I never really knew how difficult things were for my father, during this time, as he desperately wanted my mother to be able to see, but he was committed to going where he was sent. He would not have described it this way, but I know that he felt my mother was in exile because she couldn’t see, and he felt in exile because he was so far away from those he thought were the best eye doctors for my mother.
It was during this time when I noticed how interested my father was in flowers. I had never really paid attention to the many house plants that thrived under my father’s care and always moved with us, but I noticed how tender my father cared for them. And I noticed how my father could always name a flower or a tree, usually with a common name and a botanical name. It was this time, when both of my parents felt in exile, that I noticed how, out of my father’s exile he began to offer color and hope through the hobby that brought him the most joy.
I remember a bird feeder near the window in the dining room at the parsonage in Pelham, when my mother’s sight was at its worst and where she would have the surgery that would eventually restore her sight. My mother could not really see the bird feeder on the top of the green pole, but she could see the explosion of color of the pansies that my father planted around it. She couldn’t see them clearly, but she could see yellow and that gave her hope.
My father’s love of flowers and growing things went with him wherever we moved, and they were the signs of hope for my father that God was with him. Like Jeremiah’s instructions for the Hebrews in exile to plant gardens, my father planted flowers and flowering shrubs wherever we moved. Camellias, the flowing shrub found throughout the south, fascinated him. He would take cuttings and root them and create a nursery in the parsonage yards. He would cover them carefully with chicken wire and scatter moth balls around the tender young cuttings to keep out the squirrels. He would stay out there for what seemed like hours, but now I know that he was praying or trying to work out a problem or thinking through his weekly sermon. These nurseries were really quite holy.
I loved to stand with my father as he would go out to his camellia nursery every night to see if they needed anything. He knew where every cutting came from, and he had them labeled. He would tell me “This will be red, or this will be pink.” He would propagate them and graft them.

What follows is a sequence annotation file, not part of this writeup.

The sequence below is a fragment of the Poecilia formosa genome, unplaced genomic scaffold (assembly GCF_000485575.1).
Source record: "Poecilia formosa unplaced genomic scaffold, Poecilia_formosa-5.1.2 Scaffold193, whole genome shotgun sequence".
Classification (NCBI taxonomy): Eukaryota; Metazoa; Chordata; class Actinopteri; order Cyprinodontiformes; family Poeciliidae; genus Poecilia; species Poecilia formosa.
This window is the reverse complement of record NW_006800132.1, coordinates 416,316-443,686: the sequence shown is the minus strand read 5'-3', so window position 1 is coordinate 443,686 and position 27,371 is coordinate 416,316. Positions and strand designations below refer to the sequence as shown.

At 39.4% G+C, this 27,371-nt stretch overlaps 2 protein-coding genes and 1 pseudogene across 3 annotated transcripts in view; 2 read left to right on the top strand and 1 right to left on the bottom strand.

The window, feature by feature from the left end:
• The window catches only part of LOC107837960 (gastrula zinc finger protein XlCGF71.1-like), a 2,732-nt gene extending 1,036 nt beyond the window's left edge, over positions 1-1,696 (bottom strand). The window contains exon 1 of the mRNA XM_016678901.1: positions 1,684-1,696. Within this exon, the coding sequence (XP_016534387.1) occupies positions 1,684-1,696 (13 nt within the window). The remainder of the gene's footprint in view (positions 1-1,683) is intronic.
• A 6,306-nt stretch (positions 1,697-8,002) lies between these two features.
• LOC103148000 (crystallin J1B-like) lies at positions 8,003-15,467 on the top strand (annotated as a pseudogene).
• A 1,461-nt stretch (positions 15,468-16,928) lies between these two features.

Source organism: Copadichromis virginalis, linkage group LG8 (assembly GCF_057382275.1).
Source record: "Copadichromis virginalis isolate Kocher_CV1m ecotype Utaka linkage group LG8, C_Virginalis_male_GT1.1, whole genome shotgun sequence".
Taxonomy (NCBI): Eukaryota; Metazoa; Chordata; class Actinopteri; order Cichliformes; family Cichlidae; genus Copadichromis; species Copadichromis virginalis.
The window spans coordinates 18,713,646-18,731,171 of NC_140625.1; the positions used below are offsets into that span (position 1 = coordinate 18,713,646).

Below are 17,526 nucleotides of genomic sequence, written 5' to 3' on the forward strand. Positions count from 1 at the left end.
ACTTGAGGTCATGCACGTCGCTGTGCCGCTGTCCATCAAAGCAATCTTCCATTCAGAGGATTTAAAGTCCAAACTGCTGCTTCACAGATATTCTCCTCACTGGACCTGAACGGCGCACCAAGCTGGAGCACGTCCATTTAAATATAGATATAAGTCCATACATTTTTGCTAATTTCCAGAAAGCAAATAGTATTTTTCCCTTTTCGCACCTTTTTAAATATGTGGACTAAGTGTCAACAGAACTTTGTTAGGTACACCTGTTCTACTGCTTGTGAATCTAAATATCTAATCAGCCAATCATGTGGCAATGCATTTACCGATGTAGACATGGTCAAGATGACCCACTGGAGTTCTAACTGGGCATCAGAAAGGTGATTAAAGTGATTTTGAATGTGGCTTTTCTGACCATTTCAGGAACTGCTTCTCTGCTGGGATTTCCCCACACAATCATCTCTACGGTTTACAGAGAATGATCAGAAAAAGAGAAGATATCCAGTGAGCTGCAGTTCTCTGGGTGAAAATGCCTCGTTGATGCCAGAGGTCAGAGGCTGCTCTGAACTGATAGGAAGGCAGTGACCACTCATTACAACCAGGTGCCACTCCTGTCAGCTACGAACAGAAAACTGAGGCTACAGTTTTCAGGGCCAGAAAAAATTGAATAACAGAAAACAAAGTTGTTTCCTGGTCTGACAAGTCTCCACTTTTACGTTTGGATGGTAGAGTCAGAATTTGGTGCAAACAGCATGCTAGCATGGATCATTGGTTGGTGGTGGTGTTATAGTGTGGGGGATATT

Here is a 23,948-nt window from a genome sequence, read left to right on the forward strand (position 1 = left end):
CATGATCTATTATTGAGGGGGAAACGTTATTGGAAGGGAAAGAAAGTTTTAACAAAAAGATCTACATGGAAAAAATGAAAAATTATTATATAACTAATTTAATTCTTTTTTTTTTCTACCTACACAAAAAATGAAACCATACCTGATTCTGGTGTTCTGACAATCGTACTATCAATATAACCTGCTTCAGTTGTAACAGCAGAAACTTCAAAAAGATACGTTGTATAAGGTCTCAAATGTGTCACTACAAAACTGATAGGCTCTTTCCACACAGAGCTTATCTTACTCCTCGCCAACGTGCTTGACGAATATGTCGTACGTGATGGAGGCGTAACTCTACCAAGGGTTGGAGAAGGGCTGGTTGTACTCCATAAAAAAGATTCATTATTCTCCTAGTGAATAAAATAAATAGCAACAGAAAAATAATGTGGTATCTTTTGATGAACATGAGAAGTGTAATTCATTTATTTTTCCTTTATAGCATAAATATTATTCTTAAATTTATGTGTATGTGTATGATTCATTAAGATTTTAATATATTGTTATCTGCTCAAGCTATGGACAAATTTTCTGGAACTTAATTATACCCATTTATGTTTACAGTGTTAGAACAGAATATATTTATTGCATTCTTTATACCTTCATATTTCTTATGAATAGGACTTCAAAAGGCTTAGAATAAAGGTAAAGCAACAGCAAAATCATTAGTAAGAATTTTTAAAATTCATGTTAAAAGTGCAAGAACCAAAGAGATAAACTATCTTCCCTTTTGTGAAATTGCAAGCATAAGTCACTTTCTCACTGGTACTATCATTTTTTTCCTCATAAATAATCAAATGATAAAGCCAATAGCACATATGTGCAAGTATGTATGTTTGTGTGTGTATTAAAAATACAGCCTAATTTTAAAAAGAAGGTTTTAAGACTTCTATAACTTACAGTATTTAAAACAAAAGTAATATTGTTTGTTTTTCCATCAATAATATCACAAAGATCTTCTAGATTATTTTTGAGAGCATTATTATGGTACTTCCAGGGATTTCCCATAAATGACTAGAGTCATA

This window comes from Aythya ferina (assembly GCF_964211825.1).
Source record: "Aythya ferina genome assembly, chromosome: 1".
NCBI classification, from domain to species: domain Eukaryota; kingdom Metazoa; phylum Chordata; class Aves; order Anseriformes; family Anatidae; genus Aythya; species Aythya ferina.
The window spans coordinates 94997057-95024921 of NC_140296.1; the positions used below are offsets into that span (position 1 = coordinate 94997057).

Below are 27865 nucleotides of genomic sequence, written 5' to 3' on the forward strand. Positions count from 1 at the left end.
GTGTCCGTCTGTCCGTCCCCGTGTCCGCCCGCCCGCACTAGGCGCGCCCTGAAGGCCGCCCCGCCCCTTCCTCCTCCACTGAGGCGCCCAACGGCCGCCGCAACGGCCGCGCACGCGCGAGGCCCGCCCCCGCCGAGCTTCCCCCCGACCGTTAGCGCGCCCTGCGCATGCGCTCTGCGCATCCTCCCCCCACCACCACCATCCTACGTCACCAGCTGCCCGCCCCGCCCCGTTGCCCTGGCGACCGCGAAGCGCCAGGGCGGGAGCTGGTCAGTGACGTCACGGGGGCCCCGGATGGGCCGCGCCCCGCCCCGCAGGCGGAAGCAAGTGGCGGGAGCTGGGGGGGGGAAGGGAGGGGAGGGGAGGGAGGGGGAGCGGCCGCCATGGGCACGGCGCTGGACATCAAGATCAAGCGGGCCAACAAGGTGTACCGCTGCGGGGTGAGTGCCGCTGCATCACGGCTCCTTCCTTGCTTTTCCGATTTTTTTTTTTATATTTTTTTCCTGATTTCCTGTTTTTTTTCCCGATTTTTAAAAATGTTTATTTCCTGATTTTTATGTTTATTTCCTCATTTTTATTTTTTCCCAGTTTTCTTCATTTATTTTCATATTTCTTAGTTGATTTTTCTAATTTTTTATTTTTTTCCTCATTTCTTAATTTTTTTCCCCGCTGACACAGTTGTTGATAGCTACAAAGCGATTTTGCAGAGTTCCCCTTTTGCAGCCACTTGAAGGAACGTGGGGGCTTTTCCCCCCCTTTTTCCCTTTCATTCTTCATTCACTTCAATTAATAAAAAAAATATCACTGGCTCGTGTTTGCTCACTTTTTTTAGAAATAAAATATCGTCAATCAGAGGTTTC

One he would even name after me. Everywhere we lived my father would plant these beautiful camellias. They were scattered across parsonages yards throughout Piedmont, NC.
Many times, the older members of the congregation or those who were sick would receive beautiful red or pink or white blooms for birthdays or anniversaries or to help brighten their sick rooms. For my father, these gifts of camellia blooms were a sign of hope during celebration and exile. But it was the exile of death that would provide the place that most needed hope. Camellia blooms were pressed in Bibles. Camellia plants were planted in memory of a loved one. These blooms and plants offered hope in the most difficult exiles of life for many of the people that he served.
My father probably never knew how much hope that simple act of growing God’s flowers brought. In many cases, he, like Jeremiah was weeping as well, but there was hope in the exile and that hope reminded people that God is always with us.
Where do you notice hope being shared? Where are we offering hope to those who may feel in exile? I pray that we are all paying attention to those who feel in exile throughout our world. I pray that we are all offering hope.
3 thoughts on “Hope in Exile”
Reblogged this on G-d in the World.
A beautiful messageof hope in exile – and a tribute to your father.
I loved reading this and gaining this insight into your dad and you! I now look at our camellia in a new way. It looks like the first photo with the pink and white. Your thoughts on exile really challenged me to think. Thank you.